(Leskov: “Katerina Lvovna was now ready, for the sake of Sergei, to go through fire, through water, to prison, to the cross. He made her fall so in love with him that her devotion to him knew no measure. She was out of her mind with happiness; her blood boiled, and she could no longer listen to anything. … She suddenly unfolded the whole breadth of her awakened nature and became so resolute that there was no stopping her.”)
Brazen and remorseless, Katherine will not only “go through fire” and the rest for her love and freedom, but murderously defend them. All those, friend and foe alike, who stand in her way, face the ferocity of this “Lady Macbeth.” Given the nature of the society, her individual happiness requires and depends on horribly anti-social behavior.
Director Oldroyd has done a fine job distilling the essence of Leskov’s novella. His Lady Macbeth is an intense, conscientious, well-constructed piece. Pugh stands out as the explosive protagonist capable of any emotion and deed. The supporting cast are all remarkable.
The cinematography eerily accentuates Katherine’s monastic manor-prison, allowing her vibrant blue dress to serve as contrast. During a question-and-answer session after a public screening of his film at the 2016 Toronto film festival, Oldroyd explained that the camera remained static until Katherine “awakens.” Ackie (Anna), who is black, expressed pleasure at being able to work on a project that was “color-blind.”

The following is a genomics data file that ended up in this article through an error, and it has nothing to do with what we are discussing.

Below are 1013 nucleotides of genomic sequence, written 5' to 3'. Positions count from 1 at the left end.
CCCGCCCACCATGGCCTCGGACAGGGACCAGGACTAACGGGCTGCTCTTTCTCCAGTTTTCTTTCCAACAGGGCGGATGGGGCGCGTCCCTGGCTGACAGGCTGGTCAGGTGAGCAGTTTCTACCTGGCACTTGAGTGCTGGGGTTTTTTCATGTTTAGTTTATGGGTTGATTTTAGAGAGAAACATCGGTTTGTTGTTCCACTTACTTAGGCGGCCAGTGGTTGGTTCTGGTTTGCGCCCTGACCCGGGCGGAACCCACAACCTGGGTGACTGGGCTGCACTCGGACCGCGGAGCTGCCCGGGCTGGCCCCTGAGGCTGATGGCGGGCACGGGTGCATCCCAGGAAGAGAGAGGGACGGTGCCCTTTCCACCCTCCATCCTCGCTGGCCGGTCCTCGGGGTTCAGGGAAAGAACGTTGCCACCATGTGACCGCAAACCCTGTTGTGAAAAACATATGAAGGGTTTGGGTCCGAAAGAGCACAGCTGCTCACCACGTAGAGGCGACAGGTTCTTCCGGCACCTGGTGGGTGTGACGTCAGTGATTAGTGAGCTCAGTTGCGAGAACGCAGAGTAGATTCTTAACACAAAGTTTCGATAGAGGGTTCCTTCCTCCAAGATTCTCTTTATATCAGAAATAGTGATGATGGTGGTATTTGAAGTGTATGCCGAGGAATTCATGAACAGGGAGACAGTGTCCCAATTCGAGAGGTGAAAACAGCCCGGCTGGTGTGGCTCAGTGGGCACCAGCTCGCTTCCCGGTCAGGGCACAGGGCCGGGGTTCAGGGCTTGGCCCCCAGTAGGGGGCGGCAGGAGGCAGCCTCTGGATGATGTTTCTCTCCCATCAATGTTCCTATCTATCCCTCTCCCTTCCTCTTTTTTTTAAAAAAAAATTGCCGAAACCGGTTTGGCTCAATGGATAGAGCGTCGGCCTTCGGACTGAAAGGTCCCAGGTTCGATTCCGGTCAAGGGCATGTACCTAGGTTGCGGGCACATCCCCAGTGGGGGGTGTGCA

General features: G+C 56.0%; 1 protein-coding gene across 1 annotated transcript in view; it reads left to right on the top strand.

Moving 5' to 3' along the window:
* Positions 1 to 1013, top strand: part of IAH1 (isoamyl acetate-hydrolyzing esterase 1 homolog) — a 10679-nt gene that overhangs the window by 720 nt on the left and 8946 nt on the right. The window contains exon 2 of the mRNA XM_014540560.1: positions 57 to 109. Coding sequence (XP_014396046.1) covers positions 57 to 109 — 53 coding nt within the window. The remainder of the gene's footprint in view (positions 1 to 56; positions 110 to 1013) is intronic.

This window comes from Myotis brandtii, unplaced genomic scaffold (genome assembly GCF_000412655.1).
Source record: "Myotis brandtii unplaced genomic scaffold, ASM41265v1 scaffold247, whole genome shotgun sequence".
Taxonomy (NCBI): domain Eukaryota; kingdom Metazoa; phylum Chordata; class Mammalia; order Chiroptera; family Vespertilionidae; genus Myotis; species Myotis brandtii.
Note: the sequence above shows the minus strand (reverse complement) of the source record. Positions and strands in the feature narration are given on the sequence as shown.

Leskov was a remarkable writer. “What a good time you and I had, sitting together of a long autumn evening, sending people out of this world by a cruel death,” muses his Katerina in Lady Macbeth of Mtsensk.
German director Lutz Gregor offers a glimpse of Mali’s musical scene in Mali Blues. Making the claim that the West African nation is the cradle of jazz and blues, the documentary follows the radiant Fatoumata Diawara—who fled the country to escape an arranged marriage—as she prepares for her first solo appearance in Mali at the Festival of the Niger in 2015. Mali’s deeply rooted musical traditions are threatened by Islamists in the country’s north, who have outlawed any form of musical expression.
The film’s other featured musicians include famed ngoni (Malian string instrument) player and traditional griot (storyteller-singer) Bassekou Kouyaté, street rapper Master Soumy and Tuareg band leader Ahmed Ag Kaedi. Soumy provides the sharpest criticism of Mali’s government and social conditions.
One of the film’s most moving sequences occurs when Fatoumata visits her home village—very rural and very poor—and sings a song to the female members of the community about genital mutilation.
Director Gregor does not make much of the current political situation, in which Mali is increasingly a target for new imperialist intervention, or point the finger at the miserable social conditions and various forces responsible for the emergence of Islamic fundamentalism in the north of the country. One cannot perhaps expect Mali’s musicians, who create some of the world’s most exquisite sounds, to speak knowingly about complex geopolitics. But the filmmakers have a greater responsibility.